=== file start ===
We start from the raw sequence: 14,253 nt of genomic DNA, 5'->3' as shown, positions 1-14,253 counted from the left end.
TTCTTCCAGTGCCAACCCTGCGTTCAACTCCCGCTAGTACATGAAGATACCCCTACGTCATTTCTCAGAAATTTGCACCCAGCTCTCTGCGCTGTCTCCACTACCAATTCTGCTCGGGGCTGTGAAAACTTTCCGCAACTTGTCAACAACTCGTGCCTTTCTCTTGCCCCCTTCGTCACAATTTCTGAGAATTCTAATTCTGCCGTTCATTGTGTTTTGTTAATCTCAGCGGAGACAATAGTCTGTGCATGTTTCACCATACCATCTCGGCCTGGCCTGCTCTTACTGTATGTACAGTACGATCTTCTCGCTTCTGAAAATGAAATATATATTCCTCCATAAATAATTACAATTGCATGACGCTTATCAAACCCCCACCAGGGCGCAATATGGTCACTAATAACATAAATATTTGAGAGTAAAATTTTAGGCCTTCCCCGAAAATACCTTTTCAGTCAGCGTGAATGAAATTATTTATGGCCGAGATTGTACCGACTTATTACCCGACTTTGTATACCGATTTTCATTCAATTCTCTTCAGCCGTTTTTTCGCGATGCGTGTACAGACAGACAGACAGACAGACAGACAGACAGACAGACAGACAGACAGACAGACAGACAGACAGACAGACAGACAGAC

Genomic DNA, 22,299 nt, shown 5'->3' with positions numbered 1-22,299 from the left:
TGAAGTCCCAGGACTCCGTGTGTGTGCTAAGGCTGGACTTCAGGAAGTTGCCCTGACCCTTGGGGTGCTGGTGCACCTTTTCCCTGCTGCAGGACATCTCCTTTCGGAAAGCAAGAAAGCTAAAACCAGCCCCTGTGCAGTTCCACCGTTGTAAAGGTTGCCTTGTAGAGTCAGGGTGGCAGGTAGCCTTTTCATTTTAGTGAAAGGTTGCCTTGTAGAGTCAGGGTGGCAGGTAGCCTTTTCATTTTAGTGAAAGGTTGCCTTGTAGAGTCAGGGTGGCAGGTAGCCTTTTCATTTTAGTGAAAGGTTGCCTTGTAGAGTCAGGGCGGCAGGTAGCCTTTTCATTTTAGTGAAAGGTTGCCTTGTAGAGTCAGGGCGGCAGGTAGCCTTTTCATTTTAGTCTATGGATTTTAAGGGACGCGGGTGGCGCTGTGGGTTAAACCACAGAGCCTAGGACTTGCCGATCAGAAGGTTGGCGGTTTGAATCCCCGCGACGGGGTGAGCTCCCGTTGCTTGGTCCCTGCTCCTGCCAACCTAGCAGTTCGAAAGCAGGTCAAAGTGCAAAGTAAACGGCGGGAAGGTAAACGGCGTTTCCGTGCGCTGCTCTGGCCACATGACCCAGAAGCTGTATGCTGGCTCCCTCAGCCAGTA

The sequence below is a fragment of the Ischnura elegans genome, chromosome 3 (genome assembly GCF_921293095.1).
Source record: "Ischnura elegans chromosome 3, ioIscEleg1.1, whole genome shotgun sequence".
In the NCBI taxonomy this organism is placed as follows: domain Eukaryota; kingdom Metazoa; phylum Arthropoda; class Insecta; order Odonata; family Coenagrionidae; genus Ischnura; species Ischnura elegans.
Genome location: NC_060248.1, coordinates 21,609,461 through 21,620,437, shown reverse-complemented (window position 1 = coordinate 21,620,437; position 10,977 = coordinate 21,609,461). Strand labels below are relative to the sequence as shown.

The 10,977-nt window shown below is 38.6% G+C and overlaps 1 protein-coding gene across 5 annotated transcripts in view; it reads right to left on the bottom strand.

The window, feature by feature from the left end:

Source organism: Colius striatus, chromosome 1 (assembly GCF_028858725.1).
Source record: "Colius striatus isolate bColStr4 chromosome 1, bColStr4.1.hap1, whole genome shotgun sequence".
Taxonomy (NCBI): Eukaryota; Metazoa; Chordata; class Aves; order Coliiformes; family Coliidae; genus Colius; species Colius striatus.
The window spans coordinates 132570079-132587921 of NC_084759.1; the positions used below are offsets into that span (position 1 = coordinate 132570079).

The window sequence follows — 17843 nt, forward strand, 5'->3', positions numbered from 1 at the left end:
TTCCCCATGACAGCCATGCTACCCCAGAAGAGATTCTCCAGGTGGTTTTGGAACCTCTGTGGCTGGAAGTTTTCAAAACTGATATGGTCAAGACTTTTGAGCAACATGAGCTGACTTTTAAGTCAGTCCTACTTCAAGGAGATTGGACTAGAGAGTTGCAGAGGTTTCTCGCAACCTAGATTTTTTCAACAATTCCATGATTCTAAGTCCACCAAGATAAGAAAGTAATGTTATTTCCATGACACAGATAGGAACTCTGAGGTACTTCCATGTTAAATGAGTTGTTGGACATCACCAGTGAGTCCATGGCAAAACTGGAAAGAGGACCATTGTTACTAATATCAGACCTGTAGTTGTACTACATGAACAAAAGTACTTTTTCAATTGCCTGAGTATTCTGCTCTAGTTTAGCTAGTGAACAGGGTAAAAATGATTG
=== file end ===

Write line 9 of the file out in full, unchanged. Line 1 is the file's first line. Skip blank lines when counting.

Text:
The 10,977-nt window shown below is 38.6% G+C and overlaps 1 protein-coding gene across 5 annotated transcripts in view; it reads right to left on the bottom strand.